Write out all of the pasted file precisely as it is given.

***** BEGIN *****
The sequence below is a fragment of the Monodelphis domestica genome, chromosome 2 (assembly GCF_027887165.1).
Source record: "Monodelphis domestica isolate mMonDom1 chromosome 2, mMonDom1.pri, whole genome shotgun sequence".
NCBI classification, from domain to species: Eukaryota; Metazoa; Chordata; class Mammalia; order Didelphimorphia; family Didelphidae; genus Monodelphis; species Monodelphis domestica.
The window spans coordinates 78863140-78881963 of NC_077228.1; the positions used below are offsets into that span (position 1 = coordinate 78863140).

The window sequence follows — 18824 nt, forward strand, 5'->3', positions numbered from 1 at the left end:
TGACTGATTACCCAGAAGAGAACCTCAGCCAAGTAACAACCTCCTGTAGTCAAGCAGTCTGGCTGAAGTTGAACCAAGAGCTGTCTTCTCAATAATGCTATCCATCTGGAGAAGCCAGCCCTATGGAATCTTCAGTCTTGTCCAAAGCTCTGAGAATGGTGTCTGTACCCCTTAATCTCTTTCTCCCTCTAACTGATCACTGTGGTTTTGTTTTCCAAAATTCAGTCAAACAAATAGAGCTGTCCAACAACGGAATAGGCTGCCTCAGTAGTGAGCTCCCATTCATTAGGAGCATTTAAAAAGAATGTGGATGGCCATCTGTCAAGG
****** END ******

The sequence below is a fragment of the Monodelphis domestica genome, chromosome 2 (assembly GCF_027887165.1).
Source record: "Monodelphis domestica isolate mMonDom1 chromosome 2, mMonDom1.pri, whole genome shotgun sequence".
NCBI classification, from domain to species: Eukaryota; Metazoa; Chordata; class Mammalia; order Didelphimorphia; family Didelphidae; genus Monodelphis; species Monodelphis domestica.
The window spans coordinates 78863140-78881963 of NC_077228.1; the positions used below are offsets into that span (position 1 = coordinate 78863140).

The window sequence follows — 18824 nt, forward strand, 5'->3', positions numbered from 1 at the left end:
TGACTGATTACCCAGAAGAGAACCTCAGCCAAGTAACAACCTCCTGTAGTCAAGCAGTCTGGCTGAAGTTGAACCAAGAGCTGTCTTCTCAATAATGCTATCCATCTGGAGAAGCCAGCCCTATGGAATCTTCAGTCTTGTCCAAAGCTCTGAGAATGGTGTCTGTACCCCTTAATCTCTTTCTCCCTCTAACTGATCACTGTGGTTTTGTTTTCCAAAATTCAGTCAAACAAATAGAGCTGTCCAACAACGGAATAGGCTGCCTCAGTAGTGAGCTCCCATTCATTAGGAGCATTTAAAAAGAATGTGGATGGCCATCTGTCAAGG